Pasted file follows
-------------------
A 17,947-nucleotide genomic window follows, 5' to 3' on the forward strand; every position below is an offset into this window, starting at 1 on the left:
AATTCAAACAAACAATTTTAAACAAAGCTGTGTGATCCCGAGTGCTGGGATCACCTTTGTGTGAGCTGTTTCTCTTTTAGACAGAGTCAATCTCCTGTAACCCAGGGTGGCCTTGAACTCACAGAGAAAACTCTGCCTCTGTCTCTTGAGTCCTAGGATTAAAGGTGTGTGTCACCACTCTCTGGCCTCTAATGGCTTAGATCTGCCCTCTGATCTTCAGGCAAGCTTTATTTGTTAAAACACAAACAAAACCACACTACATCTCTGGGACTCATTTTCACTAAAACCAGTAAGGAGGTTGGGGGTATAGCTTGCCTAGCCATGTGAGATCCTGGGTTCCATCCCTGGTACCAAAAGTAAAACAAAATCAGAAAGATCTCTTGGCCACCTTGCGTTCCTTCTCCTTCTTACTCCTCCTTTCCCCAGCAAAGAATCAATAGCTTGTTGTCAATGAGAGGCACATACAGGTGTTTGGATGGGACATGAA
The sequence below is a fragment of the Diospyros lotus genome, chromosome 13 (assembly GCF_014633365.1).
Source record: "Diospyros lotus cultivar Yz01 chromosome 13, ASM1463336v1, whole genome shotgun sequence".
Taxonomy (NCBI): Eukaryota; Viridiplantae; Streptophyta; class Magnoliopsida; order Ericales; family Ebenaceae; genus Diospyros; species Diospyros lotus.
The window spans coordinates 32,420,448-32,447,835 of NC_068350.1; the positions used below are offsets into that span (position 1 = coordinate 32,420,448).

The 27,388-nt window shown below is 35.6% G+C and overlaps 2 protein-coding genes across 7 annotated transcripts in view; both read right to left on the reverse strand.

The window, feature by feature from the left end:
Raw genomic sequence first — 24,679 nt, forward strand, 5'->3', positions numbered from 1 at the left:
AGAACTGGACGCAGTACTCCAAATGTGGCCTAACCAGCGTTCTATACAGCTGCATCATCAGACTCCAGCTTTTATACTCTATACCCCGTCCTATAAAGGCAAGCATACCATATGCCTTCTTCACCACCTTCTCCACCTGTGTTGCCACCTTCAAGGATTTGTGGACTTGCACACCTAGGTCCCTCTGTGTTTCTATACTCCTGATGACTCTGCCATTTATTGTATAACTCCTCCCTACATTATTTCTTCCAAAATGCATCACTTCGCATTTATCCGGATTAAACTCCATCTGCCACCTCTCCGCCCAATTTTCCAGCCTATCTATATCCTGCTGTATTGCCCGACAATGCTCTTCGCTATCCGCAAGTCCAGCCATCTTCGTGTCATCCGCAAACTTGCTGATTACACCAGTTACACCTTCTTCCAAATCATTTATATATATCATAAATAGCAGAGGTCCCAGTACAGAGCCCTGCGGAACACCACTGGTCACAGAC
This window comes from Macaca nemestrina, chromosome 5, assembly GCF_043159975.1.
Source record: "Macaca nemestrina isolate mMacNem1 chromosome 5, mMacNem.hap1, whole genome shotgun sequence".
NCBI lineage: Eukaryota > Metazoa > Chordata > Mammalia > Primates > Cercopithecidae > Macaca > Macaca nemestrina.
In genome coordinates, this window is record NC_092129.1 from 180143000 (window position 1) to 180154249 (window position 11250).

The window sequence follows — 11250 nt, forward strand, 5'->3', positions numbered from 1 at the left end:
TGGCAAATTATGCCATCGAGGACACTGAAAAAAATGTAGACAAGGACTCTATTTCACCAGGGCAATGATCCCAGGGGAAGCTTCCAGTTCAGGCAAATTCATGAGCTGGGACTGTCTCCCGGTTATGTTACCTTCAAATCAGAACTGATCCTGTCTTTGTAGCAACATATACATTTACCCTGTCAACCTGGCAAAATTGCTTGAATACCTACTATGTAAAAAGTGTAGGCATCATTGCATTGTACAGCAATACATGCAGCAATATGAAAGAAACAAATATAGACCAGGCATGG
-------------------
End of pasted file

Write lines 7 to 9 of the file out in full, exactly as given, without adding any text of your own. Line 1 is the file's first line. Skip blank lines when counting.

The 27,388-nt window shown below is 35.6% G+C and overlaps 2 protein-coding genes across 7 annotated transcripts in view; both read right to left on the reverse strand.

The window, feature by feature from the left end:
Raw genomic sequence first — 24,679 nt, forward strand, 5'->3', positions numbered from 1 at the left: